I have had a long love affair with the Raleigh 20 and our family currently has four of them and of those, my Phillip’s 20 is probably the most customized bike I own and maybe one of the most customized 20′s on the planet.
I owe this to the late great Sheldon Brown who served to inspire many people like myself to restore and customize the Raleigh 20 or it variants like my Phillip’s.
I currently own a stock 1972 Raleigh 20 that I received as a wedding gift and it is a near match to my wife’s 1974 Raleigh 20, my youngest daughter has a 1978 Raleigh 20 that she adores, while my oldest rides a 1980 Raleigh Saffron which is a non folding 20 inch wheeled adult bicycle.
Here is our little fleet of folders and one Raleigh Saffron…
1980 Raleigh Saffron:
Although my daughter was ready for a larger bike she found that she was not comfortable on 24 inch wheels and I sought to find her a folder but by chance came across this Saffron. It is the non folding version of the Compact and without the poor hinge assembly is a much better bicycle. It was made in Italy for Raleigh and my daughter has been riding it for three years and likes the fact she can keep it forever as it will grow with her.
Wit the smaller wheels and good geometry it is a very stable and smooth riding bicycle and it has custom built wheels and better brakes.
“Basil” 1978 Raleigh Twenty, British Model:
The British version of the R20 differs from the export model in that it was fitted with the slightly larger 451 wheel and came with better Raleigh steel brakes and as such is a little quicker and rides a little higher. I realize that when I took this picture the saddle had not yet been lowered to accommodate my daughter who is only 4 feet and a few inches tall.
1972 Raleigh Twenty:
Received as a wedding gift this August from a good friend… this bicycle is in nearly mint condition and I replaced the front wheel with an alloy one and upgraded the brake pads to give it better stopping power. More upgrades are in the works but I probably won’t change the upright configuration as I only use it for short trips and use it as a loaner.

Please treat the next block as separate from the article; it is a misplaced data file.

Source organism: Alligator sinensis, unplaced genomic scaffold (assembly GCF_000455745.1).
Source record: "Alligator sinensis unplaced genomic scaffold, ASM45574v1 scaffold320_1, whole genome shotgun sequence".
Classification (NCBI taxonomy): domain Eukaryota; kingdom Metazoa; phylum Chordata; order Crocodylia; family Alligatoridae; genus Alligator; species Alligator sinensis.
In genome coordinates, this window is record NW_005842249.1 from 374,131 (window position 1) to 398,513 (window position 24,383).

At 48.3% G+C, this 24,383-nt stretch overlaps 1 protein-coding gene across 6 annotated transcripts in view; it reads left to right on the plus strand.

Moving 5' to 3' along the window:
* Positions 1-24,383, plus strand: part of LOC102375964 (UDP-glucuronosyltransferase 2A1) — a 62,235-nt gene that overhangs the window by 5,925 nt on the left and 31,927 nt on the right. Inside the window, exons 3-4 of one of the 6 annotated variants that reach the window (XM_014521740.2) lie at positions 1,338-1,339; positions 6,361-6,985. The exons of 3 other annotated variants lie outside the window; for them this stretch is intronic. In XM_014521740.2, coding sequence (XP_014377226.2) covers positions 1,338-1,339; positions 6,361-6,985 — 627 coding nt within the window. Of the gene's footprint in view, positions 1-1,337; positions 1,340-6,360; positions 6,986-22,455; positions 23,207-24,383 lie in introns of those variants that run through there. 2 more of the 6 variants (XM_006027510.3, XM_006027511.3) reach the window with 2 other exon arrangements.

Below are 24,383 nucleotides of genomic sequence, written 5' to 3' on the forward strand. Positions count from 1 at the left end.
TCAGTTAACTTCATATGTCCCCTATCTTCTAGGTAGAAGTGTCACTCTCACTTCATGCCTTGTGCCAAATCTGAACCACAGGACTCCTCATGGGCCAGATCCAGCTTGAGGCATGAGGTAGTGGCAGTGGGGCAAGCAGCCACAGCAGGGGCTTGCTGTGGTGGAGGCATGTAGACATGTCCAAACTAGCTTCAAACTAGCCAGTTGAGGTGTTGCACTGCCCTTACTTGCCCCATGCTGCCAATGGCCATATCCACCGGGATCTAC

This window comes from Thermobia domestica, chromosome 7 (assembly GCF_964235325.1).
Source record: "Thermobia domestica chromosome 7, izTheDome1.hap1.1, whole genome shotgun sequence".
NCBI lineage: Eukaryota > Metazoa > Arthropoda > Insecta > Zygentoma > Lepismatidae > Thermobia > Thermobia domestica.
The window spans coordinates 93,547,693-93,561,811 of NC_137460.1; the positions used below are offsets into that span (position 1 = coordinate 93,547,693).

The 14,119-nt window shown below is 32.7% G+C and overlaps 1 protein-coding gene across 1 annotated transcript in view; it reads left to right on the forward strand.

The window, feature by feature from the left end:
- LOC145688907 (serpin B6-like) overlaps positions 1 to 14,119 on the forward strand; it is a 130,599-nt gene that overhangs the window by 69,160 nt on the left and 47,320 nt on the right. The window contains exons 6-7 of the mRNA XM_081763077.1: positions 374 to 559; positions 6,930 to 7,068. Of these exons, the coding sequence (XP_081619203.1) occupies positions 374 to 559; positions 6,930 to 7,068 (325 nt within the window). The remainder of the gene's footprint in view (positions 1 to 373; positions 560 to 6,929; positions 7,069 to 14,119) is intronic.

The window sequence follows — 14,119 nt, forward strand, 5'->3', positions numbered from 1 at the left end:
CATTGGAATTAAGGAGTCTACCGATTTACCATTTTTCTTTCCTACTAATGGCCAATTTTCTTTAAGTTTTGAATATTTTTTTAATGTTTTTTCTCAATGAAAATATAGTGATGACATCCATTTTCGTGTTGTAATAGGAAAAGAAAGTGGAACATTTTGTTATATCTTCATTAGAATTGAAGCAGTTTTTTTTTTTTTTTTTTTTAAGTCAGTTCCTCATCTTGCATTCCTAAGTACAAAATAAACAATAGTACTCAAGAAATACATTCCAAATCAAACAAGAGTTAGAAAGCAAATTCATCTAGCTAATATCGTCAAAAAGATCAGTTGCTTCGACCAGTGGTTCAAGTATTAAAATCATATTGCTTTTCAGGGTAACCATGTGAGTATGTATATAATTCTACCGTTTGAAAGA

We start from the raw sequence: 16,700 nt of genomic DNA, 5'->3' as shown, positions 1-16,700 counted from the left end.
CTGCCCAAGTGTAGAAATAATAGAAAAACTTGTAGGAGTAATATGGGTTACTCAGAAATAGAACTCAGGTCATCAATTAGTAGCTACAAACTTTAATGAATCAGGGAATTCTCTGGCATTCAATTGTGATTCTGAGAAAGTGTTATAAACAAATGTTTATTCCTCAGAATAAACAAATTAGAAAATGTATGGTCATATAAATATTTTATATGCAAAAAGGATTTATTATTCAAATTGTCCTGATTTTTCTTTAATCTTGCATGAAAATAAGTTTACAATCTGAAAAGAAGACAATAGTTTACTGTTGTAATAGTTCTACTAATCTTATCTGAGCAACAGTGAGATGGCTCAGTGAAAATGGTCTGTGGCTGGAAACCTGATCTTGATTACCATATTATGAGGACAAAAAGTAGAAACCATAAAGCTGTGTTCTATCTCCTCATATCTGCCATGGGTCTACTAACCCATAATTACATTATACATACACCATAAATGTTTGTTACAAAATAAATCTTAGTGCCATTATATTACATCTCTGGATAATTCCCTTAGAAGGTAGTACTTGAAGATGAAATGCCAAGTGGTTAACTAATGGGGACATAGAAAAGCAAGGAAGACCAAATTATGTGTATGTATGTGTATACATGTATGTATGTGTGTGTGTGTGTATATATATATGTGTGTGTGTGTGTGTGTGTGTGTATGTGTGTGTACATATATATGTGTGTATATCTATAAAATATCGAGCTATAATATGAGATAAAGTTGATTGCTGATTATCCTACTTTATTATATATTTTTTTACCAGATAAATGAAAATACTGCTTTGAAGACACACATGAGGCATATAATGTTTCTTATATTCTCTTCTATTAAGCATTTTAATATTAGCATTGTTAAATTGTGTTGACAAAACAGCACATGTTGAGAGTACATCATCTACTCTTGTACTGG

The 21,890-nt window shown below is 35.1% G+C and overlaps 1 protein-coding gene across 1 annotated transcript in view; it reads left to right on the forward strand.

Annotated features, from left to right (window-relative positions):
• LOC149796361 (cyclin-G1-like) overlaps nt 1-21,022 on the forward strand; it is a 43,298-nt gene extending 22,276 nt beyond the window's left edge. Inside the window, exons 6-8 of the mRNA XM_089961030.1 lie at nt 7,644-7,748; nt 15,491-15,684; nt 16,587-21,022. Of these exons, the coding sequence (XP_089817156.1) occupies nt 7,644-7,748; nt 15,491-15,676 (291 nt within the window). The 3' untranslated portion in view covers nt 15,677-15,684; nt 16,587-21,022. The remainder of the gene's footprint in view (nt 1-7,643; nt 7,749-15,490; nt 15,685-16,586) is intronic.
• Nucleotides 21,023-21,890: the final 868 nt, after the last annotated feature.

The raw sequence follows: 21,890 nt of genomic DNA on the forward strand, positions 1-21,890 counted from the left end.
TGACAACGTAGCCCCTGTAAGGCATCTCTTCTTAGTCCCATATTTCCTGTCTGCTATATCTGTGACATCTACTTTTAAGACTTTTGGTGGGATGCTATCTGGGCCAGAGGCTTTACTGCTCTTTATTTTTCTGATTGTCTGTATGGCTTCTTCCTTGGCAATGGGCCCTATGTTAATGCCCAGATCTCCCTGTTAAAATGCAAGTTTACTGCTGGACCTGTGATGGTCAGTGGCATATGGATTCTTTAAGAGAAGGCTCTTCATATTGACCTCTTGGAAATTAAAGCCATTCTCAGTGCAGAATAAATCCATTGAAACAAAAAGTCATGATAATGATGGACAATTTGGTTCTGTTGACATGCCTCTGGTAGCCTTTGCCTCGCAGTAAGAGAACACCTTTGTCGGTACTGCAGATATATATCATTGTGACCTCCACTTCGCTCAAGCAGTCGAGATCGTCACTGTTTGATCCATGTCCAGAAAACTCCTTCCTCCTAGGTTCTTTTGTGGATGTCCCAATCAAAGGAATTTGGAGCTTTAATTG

1974 Raleigh Twenty, Portland 2012:
This bicycle was in mint condition when I purchased it for the whopping sum of $40.00 and I built up new alloy wheels and upgraded the braking system to give it adequate stopping power before I gave it to my girlfriend (who is now my wife).
“Forrest”, 1973 Phillip’s Twenty, super modified – It does not get more radical than this when it comes to Twenties and I have devoted a full page to cover all the modifications this bike has seen. We also have a long and interesting history as this was the first bike I could ride after my back injury.
Featured in A Little Snapshot this is a bicycle that came into my hands with no looking on my part as a friend pointed me to an ad on a local classified ad.
Aside from the grips and the loss of it’s chaincase the bicycle is all original and has a wonderful story behind it (see link).
It is is fine shape aside from the cranks which will need some love and perhaps a replacement and is a very pleasing bicycle to take pootling around the city.
Peugeot AO8 Fixed Gear Conversion:
For 2013 I have refitted the AO8 with a set of handbuilt fixed wheels, new racier tyres, new fenders, and a rack to make it a more utilitarian ride.
These old Peugeots have very nice ride qualities, their slack angles and long wheelbases tame the roughest roads and the ride is still very pleasing on the 27 by 1 tyres at 100psi.
It has an O ring lock on the back wheel which disables the bike but will not prevent someone from picking it up and running off with it.
Rocky Mountain Blizzard:
The call of the wild can be rather strong and when the road isn’t a road and it is covered with dirt, rocks, and roots the Blizzard is by far, one of the nicest steel hardtails ever built.
We have one of the nicest urban park systems in North America and there is a lot of great riding to be found just a few miles from my back door.
This page has the following sub pages.